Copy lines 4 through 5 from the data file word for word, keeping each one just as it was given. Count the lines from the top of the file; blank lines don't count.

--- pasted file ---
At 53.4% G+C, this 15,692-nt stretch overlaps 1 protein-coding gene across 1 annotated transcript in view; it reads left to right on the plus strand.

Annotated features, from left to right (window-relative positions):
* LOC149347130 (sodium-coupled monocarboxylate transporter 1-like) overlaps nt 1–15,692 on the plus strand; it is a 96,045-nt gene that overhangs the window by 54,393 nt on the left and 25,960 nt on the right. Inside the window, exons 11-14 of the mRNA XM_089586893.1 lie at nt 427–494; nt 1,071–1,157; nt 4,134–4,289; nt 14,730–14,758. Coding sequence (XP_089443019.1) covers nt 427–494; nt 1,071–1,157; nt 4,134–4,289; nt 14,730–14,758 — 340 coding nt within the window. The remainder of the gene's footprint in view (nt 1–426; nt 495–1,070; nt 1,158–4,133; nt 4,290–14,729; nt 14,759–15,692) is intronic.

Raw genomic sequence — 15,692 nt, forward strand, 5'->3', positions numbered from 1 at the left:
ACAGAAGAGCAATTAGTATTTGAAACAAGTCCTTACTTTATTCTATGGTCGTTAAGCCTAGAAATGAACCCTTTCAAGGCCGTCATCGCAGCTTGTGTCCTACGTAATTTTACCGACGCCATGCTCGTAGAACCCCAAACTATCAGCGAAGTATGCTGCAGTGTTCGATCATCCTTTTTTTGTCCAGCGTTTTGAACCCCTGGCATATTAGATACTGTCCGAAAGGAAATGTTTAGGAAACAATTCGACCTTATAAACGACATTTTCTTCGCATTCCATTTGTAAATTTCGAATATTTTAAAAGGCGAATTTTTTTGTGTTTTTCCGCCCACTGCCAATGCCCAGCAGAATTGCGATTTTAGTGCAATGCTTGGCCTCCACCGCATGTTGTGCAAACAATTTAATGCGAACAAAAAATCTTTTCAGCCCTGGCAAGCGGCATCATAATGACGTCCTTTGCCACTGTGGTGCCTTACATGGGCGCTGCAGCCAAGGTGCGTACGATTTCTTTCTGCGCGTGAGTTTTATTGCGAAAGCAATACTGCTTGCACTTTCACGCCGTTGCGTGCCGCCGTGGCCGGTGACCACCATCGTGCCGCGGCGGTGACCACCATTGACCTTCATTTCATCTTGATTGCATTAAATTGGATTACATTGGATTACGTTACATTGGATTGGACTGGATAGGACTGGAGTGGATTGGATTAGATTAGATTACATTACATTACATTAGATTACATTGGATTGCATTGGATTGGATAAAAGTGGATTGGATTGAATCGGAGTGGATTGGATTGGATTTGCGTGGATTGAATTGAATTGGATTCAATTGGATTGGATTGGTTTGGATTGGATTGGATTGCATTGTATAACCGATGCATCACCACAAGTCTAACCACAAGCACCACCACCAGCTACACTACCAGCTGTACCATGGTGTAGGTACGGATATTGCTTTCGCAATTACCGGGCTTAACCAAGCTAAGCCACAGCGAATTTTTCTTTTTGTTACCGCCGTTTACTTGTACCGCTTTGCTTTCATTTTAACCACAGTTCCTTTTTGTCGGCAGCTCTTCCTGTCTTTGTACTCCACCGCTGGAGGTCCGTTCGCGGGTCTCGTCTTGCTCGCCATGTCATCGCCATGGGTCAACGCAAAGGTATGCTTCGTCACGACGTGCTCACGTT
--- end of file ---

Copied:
Raw genomic sequence — 15,692 nt, forward strand, 5'->3', positions numbered from 1 at the left:
ACAGAAGAGCAATTAGTATTTGAAACAAGTCCTTACTTTATTCTATGGTCGTTAAGCCTAGAAATGAACCCTTTCAAGGCCGTCATCGCAGCTTGTGTCCTACGTAATTTTACCGACGCCATGCTCGTAGAACCCCAAACTATCAGCGAAGTATGCTGCAGTGTTCGATCATCCTTTTTTTGTCCAGCGTTTTGAACCCCTGGCATATTAGATACTGTCCGAAAGGAAATGTTTAGGAAACAATTCGACCTTATAAACGACATTTTCTTCGCATTCCATTTGTAAATTTCGAATATTTTAAAAGGCGAATTTTTTTGTGTTTTTCCGCCCACTGCCAATGCCCAGCAGAATTGCGATTTTAGTGCAATGCTTGGCCTCCACCGCATGTTGTGCAAACAATTTAATGCGAACAAAAAATCTTTTCAGCCCTGGCAAGCGGCATCATAATGACGTCCTTTGCCACTGTGGTGCCTTACATGGGCGCTGCAGCCAAGGTGCGTACGATTTCTTTCTGCGCGTGAGTTTTATTGCGAAAGCAATACTGCTTGCACTTTCACGCCGTTGCGTGCCGCCGTGGCCGGTGACCACCATCGTGCCGCGGCGGTGACCACCATTGACCTTCATTTCATCTTGATTGCATTAAATTGGATTACATTGGATTACGTTACATTGGATTGGACTGGATAGGACTGGAGTGGATTGGATTAGATTAGATTACATTACATTACATTAGATTACATTGGATTGCATTGGATTGGATAAAAGTGGATTGGATTGAATCGGAGTGGATTGGATTGGATTTGCGTGGATTGAATTGAATTGGATTCAATTGGATTGGATTGGTTTGGATTGGATTGGATTGCATTGTATAACCGATGCATCACCACAAGTCTAACCACAAGCACCACCACCAGCTACACTACCAGCTGTACCATGGTGTAGGTACGGATATTGCTTTCGCAATTACCGGGCTTAACCAAGCTAAGCCACAGCGAATTTTTCTTTTTGTTACCGCCGTTTACTTGTACCGCTTTGCTTTCATTTTAACCACAGTTCCTTTTTGTCGGCAGCTCTTCCTGTCTTTGTACTCCACCGCTGGAGGTCCGTTCGCGGGTCTCGTCTTGCTCGCCATGTCATCGCCATGGGTCAACGCAAAGGTATGCTTCGTCACGACGTGCTCACGTT